LONDON: Richard Scudamore announced out of the blue that he is stepping down as executive chairman of the Premier League on the day he confirmed breaking through the glass ceiling and securing a live TV deal with Amazon.

Scudamore, a key figure in funding the English top-flight’s expansion during his 20 years in charge, told the meeting of clubs that he intending leaving by the end of the year.

His decision came also on the day the ‘big six clubs’ won their fight to take a bigger share of the top tier’s booming international broadcasting revenue.

Scudamore, 58, was chief executive from November 1999 to June 2014 before taking on his current role. He said: “Football is an intoxicating environment and therefore difficult to give up being so involved, but my passion for what football means to so many and the positive impact it can make will never diminish.”

The current three-year domestic broadcasting rights for the Premier League is worth £5.14bnshared between Sky and BT but a flattening out of prices is being offset by the long-awaited arrival of an internet streaming service deal.

Amazon will show 20 Premier League matches a season for three years from 2019, after winning one of the final two broadcast packages.

It won the rights to show every game from the first round of midweek fixtures in December and all 10 matches on 26 December as part of a three-year deal. The matches will be available free to Amazon Prime’s UK members.

The other unsold package of 20 games was bought by BT Sport for £90m.

That takes its total number of games to 52 per season, while a further 128 will be shown by Sky Sports, including prime-time Saturday night fixtures.

The Premier League had offered 200 live matches a season to broadcasters, an increase from the 168 available in 2015.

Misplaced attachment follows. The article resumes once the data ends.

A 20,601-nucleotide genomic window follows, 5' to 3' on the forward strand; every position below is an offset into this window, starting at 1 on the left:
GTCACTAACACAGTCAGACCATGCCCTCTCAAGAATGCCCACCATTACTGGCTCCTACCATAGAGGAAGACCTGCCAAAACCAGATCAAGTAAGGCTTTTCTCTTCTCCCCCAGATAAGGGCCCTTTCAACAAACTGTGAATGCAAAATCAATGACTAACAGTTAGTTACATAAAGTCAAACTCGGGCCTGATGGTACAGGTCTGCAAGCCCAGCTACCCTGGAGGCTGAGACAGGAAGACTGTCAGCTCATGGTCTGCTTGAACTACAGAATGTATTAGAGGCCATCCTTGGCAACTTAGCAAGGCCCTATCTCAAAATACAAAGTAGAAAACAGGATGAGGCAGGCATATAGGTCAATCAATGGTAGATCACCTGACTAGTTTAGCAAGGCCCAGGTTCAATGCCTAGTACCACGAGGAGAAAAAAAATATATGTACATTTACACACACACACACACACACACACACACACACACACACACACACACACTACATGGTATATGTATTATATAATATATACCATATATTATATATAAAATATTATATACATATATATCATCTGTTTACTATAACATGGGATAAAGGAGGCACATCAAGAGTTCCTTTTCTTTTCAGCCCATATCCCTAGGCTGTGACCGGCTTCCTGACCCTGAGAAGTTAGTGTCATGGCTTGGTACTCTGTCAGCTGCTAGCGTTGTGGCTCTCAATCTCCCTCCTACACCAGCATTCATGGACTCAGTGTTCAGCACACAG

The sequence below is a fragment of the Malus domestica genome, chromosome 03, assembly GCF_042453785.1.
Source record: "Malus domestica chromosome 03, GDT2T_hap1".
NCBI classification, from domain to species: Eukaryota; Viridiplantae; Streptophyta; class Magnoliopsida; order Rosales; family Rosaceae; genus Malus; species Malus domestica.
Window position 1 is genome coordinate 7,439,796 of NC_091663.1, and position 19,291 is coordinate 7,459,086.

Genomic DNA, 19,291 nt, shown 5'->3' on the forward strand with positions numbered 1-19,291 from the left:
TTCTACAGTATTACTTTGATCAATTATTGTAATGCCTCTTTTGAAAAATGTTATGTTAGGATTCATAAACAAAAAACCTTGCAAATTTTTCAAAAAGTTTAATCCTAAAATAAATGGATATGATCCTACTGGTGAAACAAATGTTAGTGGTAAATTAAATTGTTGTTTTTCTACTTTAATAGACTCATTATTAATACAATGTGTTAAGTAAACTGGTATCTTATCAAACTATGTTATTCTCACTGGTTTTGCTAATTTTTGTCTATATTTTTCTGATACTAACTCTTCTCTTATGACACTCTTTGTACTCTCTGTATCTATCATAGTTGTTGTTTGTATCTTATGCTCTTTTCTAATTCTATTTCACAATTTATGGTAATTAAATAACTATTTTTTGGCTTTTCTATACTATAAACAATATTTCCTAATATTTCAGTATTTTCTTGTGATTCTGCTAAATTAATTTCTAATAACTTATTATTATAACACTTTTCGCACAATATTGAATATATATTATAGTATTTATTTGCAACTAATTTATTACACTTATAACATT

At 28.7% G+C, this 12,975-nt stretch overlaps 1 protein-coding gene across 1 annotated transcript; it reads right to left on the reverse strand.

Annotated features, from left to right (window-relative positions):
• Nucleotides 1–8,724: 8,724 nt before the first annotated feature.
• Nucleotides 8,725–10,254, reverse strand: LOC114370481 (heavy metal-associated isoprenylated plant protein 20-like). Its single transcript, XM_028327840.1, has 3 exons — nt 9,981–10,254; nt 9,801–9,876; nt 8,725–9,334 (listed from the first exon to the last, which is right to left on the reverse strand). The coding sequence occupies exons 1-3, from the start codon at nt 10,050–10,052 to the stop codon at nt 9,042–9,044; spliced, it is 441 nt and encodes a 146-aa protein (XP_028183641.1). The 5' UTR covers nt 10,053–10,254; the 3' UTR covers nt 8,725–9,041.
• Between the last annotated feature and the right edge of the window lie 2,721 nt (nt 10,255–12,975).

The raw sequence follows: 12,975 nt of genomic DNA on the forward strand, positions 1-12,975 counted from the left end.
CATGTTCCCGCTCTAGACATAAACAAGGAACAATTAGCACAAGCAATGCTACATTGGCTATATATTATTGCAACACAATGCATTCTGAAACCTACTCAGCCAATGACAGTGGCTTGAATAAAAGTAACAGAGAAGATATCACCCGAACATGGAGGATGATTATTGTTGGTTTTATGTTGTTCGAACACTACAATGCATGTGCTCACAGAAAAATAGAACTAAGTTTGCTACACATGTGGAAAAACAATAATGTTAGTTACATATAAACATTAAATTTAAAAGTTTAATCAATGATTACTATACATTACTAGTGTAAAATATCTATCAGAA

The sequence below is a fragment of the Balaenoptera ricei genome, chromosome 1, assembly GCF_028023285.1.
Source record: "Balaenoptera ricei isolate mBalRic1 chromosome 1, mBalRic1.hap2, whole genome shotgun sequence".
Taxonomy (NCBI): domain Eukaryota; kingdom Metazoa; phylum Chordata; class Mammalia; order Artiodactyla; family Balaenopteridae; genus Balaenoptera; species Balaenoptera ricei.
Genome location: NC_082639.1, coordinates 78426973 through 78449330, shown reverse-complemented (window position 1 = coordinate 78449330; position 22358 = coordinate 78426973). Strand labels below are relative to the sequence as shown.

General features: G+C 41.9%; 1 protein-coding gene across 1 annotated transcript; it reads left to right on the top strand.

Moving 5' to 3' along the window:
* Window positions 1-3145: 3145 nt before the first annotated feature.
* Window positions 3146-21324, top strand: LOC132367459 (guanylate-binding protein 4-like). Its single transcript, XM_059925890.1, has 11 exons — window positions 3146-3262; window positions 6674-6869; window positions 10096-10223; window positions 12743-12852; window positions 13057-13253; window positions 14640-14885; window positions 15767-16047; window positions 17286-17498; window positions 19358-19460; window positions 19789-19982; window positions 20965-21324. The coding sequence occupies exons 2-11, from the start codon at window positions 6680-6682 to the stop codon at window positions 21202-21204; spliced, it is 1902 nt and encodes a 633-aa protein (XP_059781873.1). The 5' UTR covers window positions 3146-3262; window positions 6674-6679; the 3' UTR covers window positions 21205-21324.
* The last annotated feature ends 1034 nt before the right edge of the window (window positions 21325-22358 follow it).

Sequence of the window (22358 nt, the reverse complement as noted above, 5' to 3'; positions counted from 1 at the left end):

Other changes for the 2019-2022 deal include eight individual games being shown live in a ‘prime-time’ Saturday night slot, three complete rounds of 10 midweek matches all shown live, and one set of bank holiday games – now known to be 26 December.

The broadcasters bid on seven packages of fixtures and, in February, Sky Sports paid £3.58bn for four of those, while BT Sport spent £885m on another.

BT initially said it had paid £90m for its final package, which will involve a round of matches around the mooted winter break in late January or early February.

That would take its total spend to £975m over three seasons, although that information was later removed from its website.

That being so, the total value of the rights is taken to £4.55bn, with Amazon yet to announce how much it has paid.

The Premier League’s last deal, agreed in 2015 and running until 2019, was worth £5.14bn.

Premier League clubs have also agreed a new deal over sharing revenue from international broadcast deals, which will see any future increases divided according to league position.

Revenue is currently shared equally among the 20 clubs, but the bigger clubs had been pushing for a greater share of the money, arguing they are the main attraction for foreign viewers.

What are the packages?
Package A – won by BT 32 matches on Saturdays at 12:30
Package B – won by Sky Sports 32 matches on Saturdays at 17:30
Package C – won by Sky Sports 24 matches on Sundays at 14:00 and eight matches on Saturdays at 19:45
Package D – won by Sky Sports 32 matches on Sundays at 16:30
Package E – won by Sky Sports 24 matches on Mondays at 20:00 or Fridays at 19:30/20:00 and eight matches on Sundays at 14:00
Package F – won by Amazon 10 matches from one Bank Holiday and all 10 from the Boxing Day fixture programme
Package G – won by BT 20 matches from two midweek fixture programmes